While orthorexia nervosa is not a formal medical condition, many doctors do feel that it explains an important and growing health phenomenon. If you think you or a friend suffers from something that sounds or feels like this description of orthorexia nervosa, you should visit either a nutritionist or doctor who can help you.


I like to sleep in the middle of the day. It causes me problems, because society isn't organized in such a way that it is acceptable for me to do so, unless of course I bow out of institutionalized work. (which I have) Could it be that this is a syndrome that has yet to be identified? Probably.

I hope they make a pill for all us tantric-delusional, orthorexic nappers soon.
Satire is a sort of glass, wherein beholders do generally discover everybody's face but their own.-- Jonathan Swift

When a true genius appears, you can know him by this sign: that all the dunces are in a confederacy against him. -- Jonathan Swift
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Re: Tantra-Induced Delusional Syndrome ("TIDS")

Postby American Dream » Thu Aug 25, 2011 4:12 pm

TRIGGER WARNING: PORTRAYS MACABRE/OCCULT SEX

http://surrealdocuments.blogspot.com/20 ... ogini.html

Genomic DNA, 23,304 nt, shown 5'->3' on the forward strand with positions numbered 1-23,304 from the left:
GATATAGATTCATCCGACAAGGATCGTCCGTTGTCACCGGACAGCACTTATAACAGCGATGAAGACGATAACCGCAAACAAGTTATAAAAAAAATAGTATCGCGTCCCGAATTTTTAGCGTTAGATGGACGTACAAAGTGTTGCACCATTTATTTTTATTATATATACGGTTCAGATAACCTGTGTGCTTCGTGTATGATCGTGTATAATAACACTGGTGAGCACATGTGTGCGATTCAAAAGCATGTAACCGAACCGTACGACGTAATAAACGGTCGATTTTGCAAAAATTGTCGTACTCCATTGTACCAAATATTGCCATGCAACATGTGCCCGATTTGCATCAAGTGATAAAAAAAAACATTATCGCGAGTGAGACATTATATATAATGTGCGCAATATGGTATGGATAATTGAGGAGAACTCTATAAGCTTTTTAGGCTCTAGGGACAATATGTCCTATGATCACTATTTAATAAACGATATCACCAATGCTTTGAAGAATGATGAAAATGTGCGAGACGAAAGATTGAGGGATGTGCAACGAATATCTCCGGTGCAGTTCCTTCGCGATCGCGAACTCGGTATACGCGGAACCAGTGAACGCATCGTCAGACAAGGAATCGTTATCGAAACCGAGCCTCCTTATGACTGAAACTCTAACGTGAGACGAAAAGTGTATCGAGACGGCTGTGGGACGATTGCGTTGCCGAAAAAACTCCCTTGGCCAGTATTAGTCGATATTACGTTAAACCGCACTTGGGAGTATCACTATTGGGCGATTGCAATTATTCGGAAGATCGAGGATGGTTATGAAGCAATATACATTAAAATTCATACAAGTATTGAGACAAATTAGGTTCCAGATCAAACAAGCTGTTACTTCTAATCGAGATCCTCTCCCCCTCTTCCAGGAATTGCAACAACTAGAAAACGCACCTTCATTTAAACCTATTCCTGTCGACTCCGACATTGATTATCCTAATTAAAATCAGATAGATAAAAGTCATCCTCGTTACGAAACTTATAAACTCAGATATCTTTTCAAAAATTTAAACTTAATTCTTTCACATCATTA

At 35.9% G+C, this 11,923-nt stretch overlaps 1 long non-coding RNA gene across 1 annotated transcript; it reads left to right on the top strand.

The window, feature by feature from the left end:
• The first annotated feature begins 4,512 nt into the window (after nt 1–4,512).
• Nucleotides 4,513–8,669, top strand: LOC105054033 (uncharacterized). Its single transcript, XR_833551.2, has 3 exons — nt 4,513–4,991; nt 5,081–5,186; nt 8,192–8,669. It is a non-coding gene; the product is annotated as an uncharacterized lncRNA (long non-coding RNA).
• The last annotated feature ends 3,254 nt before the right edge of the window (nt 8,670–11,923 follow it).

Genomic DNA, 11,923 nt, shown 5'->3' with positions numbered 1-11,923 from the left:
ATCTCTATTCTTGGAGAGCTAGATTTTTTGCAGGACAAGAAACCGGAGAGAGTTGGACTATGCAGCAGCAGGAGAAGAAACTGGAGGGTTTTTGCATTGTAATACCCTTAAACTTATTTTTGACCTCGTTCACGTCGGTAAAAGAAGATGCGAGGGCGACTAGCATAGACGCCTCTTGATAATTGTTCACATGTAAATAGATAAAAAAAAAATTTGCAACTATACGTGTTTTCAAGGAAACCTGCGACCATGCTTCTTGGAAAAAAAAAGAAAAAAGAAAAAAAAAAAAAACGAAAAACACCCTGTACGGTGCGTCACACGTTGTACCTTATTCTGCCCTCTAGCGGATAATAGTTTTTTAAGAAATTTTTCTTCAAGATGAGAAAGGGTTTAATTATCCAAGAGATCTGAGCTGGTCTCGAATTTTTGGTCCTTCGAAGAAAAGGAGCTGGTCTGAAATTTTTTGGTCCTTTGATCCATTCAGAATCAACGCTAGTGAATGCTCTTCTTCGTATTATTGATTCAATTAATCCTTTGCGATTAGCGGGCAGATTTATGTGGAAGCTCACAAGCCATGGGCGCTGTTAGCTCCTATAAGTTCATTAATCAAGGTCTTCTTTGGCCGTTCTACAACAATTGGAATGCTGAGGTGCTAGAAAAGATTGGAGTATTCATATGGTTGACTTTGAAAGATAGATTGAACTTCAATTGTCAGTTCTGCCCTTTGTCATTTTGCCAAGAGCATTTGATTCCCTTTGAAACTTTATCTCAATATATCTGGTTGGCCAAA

SUNDAY, JANUARY 04, 2009

David Gordon White - Kiss of the Yogini. "Tantric Sex" in its South Asian Contexts

Image


In a tale of Tantric sorcery, the hero comes to a cremation ground in the dead of night, where he secretly beholds a wandering mendicant seated upon a corpse and uttering mantras:

Suddenly, the corpse beneath the mendicant began making a 'put-put' noise, as flames belched from its mouth and mustard seeds shot out of its navel. Thereupon the mendicant, taking those mustard seeds and standing up, slapped the corpse with the palm of his hand. The corpse, which was inhabited by a gigantic [vampire spirit], rose up, and the mendicant then climbed up on it's shoulder. Thus mounted, the [vampire] began to move quickly away. ... [Then, having completed some bussiness in a Durga temple], the mendicant went out, and again striking him with his hand, caused the [vampire] to rise up with the sound of 'put-put'. And climbing up on the shoulder of him whose mouth was spewing flames of fire, he flew up, and went across the sky.